Nov 26, 2020 09:27 AM

CX Daily: State-Owned Coal Mining Company Gets 9-Month Reprieve to Repay Defaulted Bonds

Yongcheng Coal has 7 billion yuan of additional bonds and its parent has 2.5 billion yuan of bonds due in the first half of 2021.
Yongcheng Coal has 7 billion yuan of additional bonds and its parent has 2.5 billion yuan of bonds due in the first half of 2021.

Defaults /

Yongcheng coal gets nine-month reprieve to repay defaulted bonds

Chinese state-owned coal mining company Yongcheng Coal and Electricity Holding Group Co. Ltd. dodged a bullet and avoided triggering defaults on billions of yuan in debt as creditors agreed to concessions on 1 billion yuan ($152.4 million) of bonds that were due Nov. 10. Now Yongcheng is seeking extensions on other debt.

At a meeting hosted Monday night by underwriters China Everbright Bank and Zhongyuan Bank, Yongcheng Coal bondholders unanimously agreed to accept a 50% payment of principal and to extend the balance of principal and interest by 270 days, according to a statement posted Tuesday by Shanghai Clearing House.

The extension will avoid triggering cross-protection clauses on 15 billion yuan of Yongcheng Coal bonds and 11.5 billion yuan of debt issued by its parent company, Henan Energy and Chemical Industry Group Co. Ltd. Under the cross-protection clause, if Yongcheng couldn’t repay the principal on its 1 billion yuan bond by Tuesday, the default would trigger defaults of the parent’s bonds.

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In 2019, nearly one-third of trusts were punished by regulators for a range of violations.

Trusts /

China tightens rules for scandal-hit trust sector amid campaign to contain risks

China overhauled regulations governing the country’s $3 trillion trust industry, tightening oversight to help contain financial risks in a key area of the shadow banking sector that has become of increasing concern to authorities after a series of scandals and defaults.

The new rules, which will take effect Jan. 1, represent the first significant update of trust regulations since June 2015. They stipulate stricter requirements for shareholders and managers of trust companies and tighten standards for those allowed to conduct investment business, according to a statement released Tuesday by the China Banking and Insurance Regulatory Commission (CBIRC). They also relax criteria for overseas financial institutions to invest in the sector and enhance corporate governance obligations.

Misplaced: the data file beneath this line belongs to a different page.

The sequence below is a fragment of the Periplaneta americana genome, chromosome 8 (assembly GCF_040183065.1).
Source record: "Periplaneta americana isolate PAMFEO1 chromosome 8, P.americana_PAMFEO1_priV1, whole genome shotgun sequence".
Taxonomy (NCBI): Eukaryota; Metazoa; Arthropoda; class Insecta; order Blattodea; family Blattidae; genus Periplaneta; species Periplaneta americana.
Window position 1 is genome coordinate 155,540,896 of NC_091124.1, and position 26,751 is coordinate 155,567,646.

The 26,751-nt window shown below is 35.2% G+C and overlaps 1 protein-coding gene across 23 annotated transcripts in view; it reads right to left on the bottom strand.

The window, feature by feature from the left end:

China-EU /

Xi vows to push forward conclusion of China-EU investment pact

Chinese President Xi Jinping vowed to reach an investment deal with Europe this year that will give European businesses greater market access in China.

“We hope that Germany and the European Union will remain open to Chinese companies,” Xi told German Chancellor Angela Merkel Tuesday during a phone conversation, according to the official Xinhua News Agency. Xi made the remarks days after the G20 summit.

Merkel congratulated China on signing the Regional Comprehensive Economic Partnership (RCEP) with 14 other Asia-Pacific countries and said she hoped to “put in more effort” to conclude the investment deal between the European Union and China, Xinhua reported.

Trade /

China blacklist strands more than 50 ships with Australian coal

More than $500 million of Australian coal is on ships anchored off Chinese ports as a diplomatic spat between the two countries cuts into trade, idles a portion of the world’s dry bulk carriers and threatens to spiral into a crisis.

More than 50 vessels have been waiting a month or longer to offload coal from Australia, according to separate analyses of shipping data conducted by Bloomberg and data intelligence firm Kpler. There are about 5.7 million tons of coal and approximately 1,000 seafarers on the anchored vessels.

Pension fund /

Chinese pension fund return shatters records

Chinese pension funds entrusted for investment achieved a 9.03% return rate last year, the highest since 2016, according to data (link in Chinese) released Tuesday by the National Council for Social Security Fund (NCSSF).

Local governments began to entrust their outstanding pension funds to the NCSSF for investment in 2016. By the end of December, 22 provincial-level regions had entrusted a total contract value of nearly 1.1 trillion yuan ($719 billion), surpassing the threshold of 1 trillion yuan for the first time on record, the data show.